Unity Remove Components Attached to GameObjects

Tips and Tricks: Remove Components Attached to GameObjects in Unity

Introduction

Using the power of components to drive game design is what makes developing with Unity so flexible and easy to use. Building around singular behaviors and reusing them across your game makes for better code that is easy to understand. There are tons of literature on how to add components at runtime to modify the behaviors of your GameObjects. What is a little harder to find is, how to remove behaviors. How does Unity remove components during runtime? What does it take and what is the best way to achieve deleting behaviors without sacrificing performance?

In this Tips and Tricks: Unity Remove Components we are going to show you how to properly remove, destroy, and disable components. As well as review the best practices for writing performant code that does what you expect.

Remove Component With the Destroy Method

The first way you can remove components is by destroying them. This will permanently remove the component and all associated settings from the GameObject.

The destroy method can be called directly on a component that has been retrieved with GetComponent. The example here uses the generic method. This uses the diamond notation to specify that the type we are looking for is ParticleSystem.

    void OnRemoveComponent()
    {
        Destroy(GetComponent<ParticleSystem>());
    }

Destroy Component By Name

You can also use the component’s name to destroy it. This once again uses GetComponent to retrieve the component. While this method is a possibility, it is not type safe and can lead to some irregularities under certain circumstances.

However, it is useful in scenarios where you only have access to a list of types in string format. For example, if you had a game that randomly removed abilities from the player. You could store the component types in a string list and get the component name by random index. This situation would require the string method.

    void OnRemoveComponentByString()
    {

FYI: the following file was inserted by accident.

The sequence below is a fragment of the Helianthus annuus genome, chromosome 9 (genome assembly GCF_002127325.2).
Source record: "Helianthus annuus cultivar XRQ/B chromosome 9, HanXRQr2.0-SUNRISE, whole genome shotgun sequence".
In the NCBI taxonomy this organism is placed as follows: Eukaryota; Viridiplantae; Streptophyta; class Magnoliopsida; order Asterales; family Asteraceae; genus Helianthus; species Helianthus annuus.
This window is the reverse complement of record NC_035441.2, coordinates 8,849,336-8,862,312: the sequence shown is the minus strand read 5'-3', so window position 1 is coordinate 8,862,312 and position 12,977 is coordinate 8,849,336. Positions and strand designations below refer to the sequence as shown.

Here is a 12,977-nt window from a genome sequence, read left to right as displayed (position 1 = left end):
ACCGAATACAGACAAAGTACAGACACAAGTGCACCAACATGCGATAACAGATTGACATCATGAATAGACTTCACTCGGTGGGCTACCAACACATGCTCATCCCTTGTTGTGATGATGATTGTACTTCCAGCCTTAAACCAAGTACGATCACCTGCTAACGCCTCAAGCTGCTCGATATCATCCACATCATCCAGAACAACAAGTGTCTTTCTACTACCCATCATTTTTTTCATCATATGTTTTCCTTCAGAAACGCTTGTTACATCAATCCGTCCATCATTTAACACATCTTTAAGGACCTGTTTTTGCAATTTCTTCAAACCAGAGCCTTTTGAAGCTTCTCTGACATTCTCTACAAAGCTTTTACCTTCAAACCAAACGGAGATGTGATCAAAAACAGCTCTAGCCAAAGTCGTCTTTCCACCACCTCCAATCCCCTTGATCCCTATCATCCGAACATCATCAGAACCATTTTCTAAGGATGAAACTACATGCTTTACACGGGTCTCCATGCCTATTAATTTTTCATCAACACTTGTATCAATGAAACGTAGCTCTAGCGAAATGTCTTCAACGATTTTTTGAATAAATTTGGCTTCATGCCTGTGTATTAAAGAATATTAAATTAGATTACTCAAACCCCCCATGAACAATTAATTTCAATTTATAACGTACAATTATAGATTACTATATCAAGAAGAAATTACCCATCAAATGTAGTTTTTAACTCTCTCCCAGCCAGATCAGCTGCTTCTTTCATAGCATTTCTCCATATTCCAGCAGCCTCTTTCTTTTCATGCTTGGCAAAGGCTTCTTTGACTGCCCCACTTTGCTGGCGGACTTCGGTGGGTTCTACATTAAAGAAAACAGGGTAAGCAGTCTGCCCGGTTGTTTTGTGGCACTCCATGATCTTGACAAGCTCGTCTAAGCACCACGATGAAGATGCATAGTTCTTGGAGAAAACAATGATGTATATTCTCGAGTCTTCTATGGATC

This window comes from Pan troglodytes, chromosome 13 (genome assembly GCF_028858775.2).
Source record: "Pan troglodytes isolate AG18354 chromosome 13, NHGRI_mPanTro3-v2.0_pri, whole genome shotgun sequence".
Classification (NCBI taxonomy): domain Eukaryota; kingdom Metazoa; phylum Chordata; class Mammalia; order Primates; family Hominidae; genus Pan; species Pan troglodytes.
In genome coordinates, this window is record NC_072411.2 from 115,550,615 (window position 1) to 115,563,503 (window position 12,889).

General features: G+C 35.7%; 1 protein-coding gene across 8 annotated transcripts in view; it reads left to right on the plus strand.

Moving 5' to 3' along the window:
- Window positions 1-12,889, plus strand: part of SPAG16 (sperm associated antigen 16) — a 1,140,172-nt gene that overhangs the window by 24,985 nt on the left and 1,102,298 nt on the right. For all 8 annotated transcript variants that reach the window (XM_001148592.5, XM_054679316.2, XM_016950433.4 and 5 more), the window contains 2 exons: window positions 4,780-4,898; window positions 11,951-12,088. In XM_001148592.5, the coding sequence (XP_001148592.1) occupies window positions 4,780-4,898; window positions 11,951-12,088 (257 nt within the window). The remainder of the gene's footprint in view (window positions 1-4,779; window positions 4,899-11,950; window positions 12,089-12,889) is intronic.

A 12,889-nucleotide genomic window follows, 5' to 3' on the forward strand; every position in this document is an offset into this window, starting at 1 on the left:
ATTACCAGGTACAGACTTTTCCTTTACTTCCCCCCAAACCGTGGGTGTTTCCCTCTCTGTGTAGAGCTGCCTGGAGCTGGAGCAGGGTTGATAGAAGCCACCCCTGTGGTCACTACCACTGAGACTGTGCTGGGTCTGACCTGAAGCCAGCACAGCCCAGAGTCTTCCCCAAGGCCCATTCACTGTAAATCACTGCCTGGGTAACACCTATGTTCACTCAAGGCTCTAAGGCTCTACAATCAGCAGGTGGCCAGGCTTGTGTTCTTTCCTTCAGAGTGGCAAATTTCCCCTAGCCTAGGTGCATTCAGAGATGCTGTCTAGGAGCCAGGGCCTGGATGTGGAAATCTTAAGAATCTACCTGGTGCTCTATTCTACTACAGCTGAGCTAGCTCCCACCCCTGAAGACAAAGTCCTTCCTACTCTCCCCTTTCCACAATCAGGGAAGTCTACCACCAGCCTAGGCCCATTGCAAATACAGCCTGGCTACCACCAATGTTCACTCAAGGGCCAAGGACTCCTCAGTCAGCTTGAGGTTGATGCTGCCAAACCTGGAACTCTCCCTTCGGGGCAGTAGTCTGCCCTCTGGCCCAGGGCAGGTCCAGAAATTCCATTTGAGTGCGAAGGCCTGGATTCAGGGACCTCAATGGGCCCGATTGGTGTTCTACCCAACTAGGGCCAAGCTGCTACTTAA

Destroy(GetComponent("ParticleSystem"));
    }

Destroy Component by Type in Unity

Next, Unity can remove components by specifying the type of the component. Typeof is a type safe way of getting a component. You can trust it will always return the component you specified.

    void OnRemoveComponentByType()
    {
        Destroy(GetComponent(typeof(ParticleSystem)));
    }

Remove Component Stored in Variable

Additionally, destroy will work on components you have cached in variables. All you have to do is use the helper method GetType() to specify the component to remove.

    void OnRemoveComponentByVar()
    {
        var particleSystem = GetComponent<ParticleSystem>();
 
        Destroy(GetComponent(particleSystem.GetType()));
    }

Destroy Component Vs Disable Component

Now, you may find yourself in a situation where you need to remove a component from a GameObject but only temporarily. Adding a new component means you have to reconfigure any parameters that may have been set up originally. This is a lot of wasted work for destroying a component.

Disable components instead. When a component is disabled it stops functioning and retains all of its values when disabled. Also, the lifecycle method OnDisable will be called when the component is disabled meaning you can trigger other logic to happen as your behavior is removed. OnEnable will also be triggered if you decide to enable the component later. This will give the ability to update any connections or settings before the normal game logic is applied.

Furthermore, when you disable components instead of destroying them, you do not create overhead and garbage that will bog down your game. It is the same reason your game will perform better using object pooling over instantiating and destroying GameObjects over and over.

How to Disable Components

Unity does not provide a method for disabling and enabling components. Instead, they provide access to active status through the use of a property. Properties essentially act as both a getter and setter method. We can change the status like so.

        GetComponent<SpriteRenderer>().enabled = false;
        GetComponent<SpriteRenderer>().enabled = true;

We can easily set up a switch method to cycle back and forth between enabled and disabled by setting it to the opposite of itself. Neat.

    void OnDisableComponentSwitch()
    {
        GetComponent<SpriteRenderer>().enabled = !GetComponent<SpriteRenderer>().enabled;
    }

Unity Remove Component Example

We have created a simple scene to demonstrate how these methods work. The scene has one GameObject with a sprite renderer and particle system attached. The input system has been configured to trigger each of the methods above.

Unity Remove Component

Trigger the DisableComponentSwitch button and watch the SpriteRenderer turn off. Notice the component is still attached to our GameObject. Hit it again and the sprite will reappear.

Unity Disable Component

Now, enter the input for one of the destroy methods. The particles disappear and the component is no longer attached.

Unity Destroy Component

And now you are ready to remove, destroy, and disable components in the games you create with Unity. Thank you for stopping by. Stick around and check out more of our tutorials or posts like our piece on Unity’s GetComponent method for Accessing, Storing, and Modifying Components. Also, leave a comment telling us what you liked or did not like about the tutorial. Was it easy to follow along? What do you want to learn next? As always, check out some of our published apps below.

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